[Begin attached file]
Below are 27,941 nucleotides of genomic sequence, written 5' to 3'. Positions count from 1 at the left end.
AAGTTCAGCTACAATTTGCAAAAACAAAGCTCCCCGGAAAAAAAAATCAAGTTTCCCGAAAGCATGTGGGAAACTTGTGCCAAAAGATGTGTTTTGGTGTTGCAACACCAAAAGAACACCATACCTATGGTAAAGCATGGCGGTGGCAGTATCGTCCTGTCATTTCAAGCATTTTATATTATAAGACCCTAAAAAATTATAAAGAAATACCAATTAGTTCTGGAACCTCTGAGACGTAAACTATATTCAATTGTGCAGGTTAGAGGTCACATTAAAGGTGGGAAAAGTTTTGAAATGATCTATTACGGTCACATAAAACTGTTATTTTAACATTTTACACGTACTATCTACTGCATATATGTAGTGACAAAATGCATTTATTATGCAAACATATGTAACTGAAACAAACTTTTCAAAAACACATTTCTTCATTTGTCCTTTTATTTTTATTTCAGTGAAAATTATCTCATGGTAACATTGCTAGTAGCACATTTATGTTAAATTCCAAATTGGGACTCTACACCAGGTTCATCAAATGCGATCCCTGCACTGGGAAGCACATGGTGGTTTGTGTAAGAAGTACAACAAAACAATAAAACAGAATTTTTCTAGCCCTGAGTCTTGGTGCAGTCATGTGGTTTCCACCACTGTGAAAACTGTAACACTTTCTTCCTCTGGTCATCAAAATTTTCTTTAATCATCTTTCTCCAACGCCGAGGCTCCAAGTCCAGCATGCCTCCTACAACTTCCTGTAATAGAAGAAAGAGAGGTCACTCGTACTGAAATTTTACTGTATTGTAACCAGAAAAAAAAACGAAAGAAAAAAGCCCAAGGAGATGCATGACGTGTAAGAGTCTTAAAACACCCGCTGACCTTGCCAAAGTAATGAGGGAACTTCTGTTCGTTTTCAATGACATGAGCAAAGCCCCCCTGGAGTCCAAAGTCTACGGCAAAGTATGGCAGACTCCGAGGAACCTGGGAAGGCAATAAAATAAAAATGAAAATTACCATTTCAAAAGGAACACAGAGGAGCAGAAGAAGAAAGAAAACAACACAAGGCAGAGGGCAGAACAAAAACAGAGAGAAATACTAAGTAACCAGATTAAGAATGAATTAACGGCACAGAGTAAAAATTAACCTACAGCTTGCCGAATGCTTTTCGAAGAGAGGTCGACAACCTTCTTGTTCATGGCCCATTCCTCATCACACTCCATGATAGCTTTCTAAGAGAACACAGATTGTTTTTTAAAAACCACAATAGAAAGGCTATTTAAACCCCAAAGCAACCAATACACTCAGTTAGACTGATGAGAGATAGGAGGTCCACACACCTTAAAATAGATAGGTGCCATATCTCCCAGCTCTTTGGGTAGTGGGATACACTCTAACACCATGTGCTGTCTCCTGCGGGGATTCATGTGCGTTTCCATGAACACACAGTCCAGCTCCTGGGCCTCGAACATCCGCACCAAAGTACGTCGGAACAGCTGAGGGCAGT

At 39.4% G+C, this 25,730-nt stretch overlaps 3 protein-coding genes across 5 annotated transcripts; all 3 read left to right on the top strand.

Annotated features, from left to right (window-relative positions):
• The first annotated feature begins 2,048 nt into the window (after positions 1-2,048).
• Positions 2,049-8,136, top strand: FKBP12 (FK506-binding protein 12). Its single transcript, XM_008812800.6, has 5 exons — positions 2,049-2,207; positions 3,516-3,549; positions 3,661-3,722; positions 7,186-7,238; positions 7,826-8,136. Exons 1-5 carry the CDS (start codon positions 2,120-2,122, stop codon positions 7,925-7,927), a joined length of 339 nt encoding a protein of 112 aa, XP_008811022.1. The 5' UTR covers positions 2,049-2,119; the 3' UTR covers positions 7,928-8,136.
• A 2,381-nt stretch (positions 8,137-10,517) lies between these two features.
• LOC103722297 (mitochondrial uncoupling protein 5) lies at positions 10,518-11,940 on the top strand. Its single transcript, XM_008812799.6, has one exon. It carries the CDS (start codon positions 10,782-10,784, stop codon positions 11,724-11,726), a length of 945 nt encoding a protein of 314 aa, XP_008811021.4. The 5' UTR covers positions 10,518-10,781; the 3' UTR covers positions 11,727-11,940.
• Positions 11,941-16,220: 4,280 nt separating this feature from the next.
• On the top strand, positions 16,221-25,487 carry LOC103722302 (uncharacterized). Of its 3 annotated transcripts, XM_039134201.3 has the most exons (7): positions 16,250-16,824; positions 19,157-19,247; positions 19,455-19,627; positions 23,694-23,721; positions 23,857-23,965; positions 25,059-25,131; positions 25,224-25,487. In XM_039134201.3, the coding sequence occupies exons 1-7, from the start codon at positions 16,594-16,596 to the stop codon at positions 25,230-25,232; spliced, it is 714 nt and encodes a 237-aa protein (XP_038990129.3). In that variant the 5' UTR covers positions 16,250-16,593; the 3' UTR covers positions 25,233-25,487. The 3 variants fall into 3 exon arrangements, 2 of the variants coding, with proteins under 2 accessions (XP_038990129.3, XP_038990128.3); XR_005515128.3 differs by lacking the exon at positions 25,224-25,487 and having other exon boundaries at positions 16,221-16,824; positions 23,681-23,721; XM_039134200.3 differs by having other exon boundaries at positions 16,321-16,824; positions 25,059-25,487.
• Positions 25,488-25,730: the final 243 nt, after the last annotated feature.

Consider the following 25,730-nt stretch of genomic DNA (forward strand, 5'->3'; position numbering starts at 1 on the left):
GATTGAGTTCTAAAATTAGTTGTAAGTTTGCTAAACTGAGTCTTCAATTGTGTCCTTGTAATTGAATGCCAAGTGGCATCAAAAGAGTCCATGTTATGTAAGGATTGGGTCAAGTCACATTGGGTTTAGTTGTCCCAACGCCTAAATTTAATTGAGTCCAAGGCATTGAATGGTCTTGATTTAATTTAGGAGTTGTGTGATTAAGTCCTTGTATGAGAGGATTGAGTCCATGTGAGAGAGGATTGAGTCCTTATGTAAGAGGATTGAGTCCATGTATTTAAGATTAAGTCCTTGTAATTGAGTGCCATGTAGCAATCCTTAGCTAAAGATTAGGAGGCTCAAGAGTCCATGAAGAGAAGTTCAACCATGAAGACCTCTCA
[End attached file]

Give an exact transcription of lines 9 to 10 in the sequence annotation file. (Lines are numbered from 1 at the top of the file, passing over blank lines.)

• Positions 11,941-16,220: 4,280 nt separating this feature from the next.
• On the top strand, positions 16,221-25,487 carry LOC103722302 (uncharacterized). Of its 3 annotated transcripts, XM_039134201.3 has the most exons (7): positions 16,250-16,824; positions 19,157-19,247; positions 19,455-19,627; positions 23,694-23,721; positions 23,857-23,965; positions 25,059-25,131; positions 25,224-25,487. In XM_039134201.3, the coding sequence occupies exons 1-7, from the start codon at positions 16,594-16,596 to the stop codon at positions 25,230-25,232; spliced, it is 714 nt and encodes a 237-aa protein (XP_038990129.3). In that variant the 5' UTR covers positions 16,250-16,593; the 3' UTR covers positions 25,233-25,487. The 3 variants fall into 3 exon arrangements, 2 of the variants coding, with proteins under 2 accessions (XP_038990129.3, XP_038990128.3); XR_005515128.3 differs by lacking the exon at positions 25,224-25,487 and having other exon boundaries at positions 16,221-16,824; positions 23,681-23,721; XM_039134200.3 differs by having other exon boundaries at positions 16,321-16,824; positions 25,059-25,487.